What do you want?
That is why Jesus asked His first followers Matthew and John the pointed question: “What do you want?”3, because we are what we want and desire. This gives us a helpful insight into the nature of Spiritual formation, which presents opportunities to look within and become familiar with what drives and motivates us to live and act the way we do. For me to live a spiritual life, and see Christ continue to transform my heart, requires certain ancient Christian spiritual disciplines. Reading through Smith’s book I am again reminded about the importance and power of habit, and how daily practices often unconsciously shapes what we love. This is not just spiritual habits and disciplines, but also our cultural habits that we do not even consciously think about. For instance, “…American adults spend more than 11 hours per day watching, reading, listening to or simply interacting with media, according to a new study by market-research group Nielsen…”4 Without a doubt the habits surrounding social media and technology has had an immense effect on what our society craves, pursues and loves. This is a challenge for me as a pastor to help our congregation to wake up to the fact that their deepest desire is formed and revealed through our daily habits. There is nothing wrong with utilizing social media for good, but we have to be very careful not to be more connected online than we are in person. This means that people cannot enjoy the abundant life Christ has promised without examining and changing daily habits. Our actions and words, whether good or evil, come from the overflow of our hearts. We receive a new heart by God’s grace and through faith in Christ, but we are also required to imitate Christ and adopt His daily spiritual habits as described in the Word, because our loves are also gained and shaped through the practices we are engaged in and occupied by.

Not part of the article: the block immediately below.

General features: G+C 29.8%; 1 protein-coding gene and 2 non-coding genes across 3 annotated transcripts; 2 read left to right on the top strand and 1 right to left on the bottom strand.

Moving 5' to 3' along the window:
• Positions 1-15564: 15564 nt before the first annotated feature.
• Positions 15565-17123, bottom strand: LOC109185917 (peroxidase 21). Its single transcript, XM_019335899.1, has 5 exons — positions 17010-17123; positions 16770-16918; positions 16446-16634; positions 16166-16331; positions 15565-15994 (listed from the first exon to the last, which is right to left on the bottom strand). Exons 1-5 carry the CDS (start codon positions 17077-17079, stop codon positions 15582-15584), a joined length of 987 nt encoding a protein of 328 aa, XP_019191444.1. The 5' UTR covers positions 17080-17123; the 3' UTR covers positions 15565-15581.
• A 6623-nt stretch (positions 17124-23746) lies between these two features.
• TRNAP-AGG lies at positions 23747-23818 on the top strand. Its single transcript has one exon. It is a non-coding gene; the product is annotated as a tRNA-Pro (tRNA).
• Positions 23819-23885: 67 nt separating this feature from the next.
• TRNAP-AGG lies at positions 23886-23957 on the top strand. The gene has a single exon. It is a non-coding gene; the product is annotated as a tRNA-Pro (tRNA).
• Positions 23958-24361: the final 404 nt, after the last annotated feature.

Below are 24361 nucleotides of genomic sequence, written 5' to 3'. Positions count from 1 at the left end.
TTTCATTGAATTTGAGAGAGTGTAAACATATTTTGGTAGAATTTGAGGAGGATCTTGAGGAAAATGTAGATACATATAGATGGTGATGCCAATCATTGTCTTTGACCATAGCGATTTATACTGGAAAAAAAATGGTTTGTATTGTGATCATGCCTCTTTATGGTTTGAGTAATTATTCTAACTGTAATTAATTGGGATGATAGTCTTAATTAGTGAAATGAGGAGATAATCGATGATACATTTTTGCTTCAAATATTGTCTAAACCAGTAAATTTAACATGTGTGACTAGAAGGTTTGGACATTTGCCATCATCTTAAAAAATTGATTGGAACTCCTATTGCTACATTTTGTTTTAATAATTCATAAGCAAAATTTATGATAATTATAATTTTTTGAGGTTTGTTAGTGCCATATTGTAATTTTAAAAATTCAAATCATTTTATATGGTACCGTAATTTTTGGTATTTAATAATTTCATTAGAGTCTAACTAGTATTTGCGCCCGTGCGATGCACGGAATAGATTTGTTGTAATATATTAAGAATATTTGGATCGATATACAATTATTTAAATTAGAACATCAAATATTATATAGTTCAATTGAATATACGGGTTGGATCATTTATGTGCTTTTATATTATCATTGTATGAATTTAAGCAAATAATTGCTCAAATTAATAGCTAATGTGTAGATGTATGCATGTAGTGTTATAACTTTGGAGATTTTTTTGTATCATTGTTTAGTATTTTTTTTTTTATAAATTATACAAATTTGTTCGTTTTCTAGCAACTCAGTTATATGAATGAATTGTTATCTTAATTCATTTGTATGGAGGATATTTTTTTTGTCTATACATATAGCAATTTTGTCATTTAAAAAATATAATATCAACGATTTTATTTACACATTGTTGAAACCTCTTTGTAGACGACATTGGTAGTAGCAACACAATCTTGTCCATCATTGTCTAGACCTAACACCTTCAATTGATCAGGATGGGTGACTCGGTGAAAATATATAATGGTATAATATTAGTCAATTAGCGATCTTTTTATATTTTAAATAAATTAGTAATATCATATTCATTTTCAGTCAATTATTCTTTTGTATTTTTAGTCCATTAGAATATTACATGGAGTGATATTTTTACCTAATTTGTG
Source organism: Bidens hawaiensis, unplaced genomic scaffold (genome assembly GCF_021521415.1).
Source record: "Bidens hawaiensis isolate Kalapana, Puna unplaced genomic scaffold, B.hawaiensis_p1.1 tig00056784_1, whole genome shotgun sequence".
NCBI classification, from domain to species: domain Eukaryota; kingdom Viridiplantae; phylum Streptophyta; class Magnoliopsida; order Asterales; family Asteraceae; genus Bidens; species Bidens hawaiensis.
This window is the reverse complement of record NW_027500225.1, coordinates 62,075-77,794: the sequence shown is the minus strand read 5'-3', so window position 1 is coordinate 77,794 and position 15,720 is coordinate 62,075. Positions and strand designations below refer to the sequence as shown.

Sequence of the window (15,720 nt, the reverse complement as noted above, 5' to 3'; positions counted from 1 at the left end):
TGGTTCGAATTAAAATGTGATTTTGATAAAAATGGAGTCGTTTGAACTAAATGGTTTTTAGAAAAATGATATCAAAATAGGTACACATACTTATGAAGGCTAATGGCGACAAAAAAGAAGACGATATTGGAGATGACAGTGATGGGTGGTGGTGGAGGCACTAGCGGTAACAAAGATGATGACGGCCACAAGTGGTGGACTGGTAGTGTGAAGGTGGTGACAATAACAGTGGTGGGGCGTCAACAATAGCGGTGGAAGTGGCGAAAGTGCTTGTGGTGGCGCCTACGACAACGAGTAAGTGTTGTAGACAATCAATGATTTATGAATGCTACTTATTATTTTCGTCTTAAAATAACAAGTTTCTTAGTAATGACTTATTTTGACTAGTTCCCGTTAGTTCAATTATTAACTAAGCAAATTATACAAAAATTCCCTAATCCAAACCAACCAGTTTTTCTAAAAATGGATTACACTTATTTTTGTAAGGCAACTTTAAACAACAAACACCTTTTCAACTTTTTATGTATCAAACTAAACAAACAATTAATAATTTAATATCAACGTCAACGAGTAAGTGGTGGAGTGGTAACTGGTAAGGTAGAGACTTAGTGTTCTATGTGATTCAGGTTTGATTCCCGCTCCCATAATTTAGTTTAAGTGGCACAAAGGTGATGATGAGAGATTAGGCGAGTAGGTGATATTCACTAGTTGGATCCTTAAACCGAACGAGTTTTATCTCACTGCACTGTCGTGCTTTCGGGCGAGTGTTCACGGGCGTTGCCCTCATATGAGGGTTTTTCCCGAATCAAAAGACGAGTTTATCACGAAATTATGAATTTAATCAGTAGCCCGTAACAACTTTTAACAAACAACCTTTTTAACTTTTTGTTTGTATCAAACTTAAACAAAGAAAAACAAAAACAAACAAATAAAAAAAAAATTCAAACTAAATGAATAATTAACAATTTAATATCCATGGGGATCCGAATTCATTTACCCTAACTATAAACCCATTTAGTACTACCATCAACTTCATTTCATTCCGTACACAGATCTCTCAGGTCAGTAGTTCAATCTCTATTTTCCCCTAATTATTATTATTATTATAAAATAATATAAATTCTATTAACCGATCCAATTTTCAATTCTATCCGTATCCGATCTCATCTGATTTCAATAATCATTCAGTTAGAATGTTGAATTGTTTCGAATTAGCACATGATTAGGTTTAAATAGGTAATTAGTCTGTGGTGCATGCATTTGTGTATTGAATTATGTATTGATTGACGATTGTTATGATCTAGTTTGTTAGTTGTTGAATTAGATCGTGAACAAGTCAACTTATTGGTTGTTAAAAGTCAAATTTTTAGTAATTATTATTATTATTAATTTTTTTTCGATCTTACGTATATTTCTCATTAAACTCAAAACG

Our Wants are Located in Our Hearts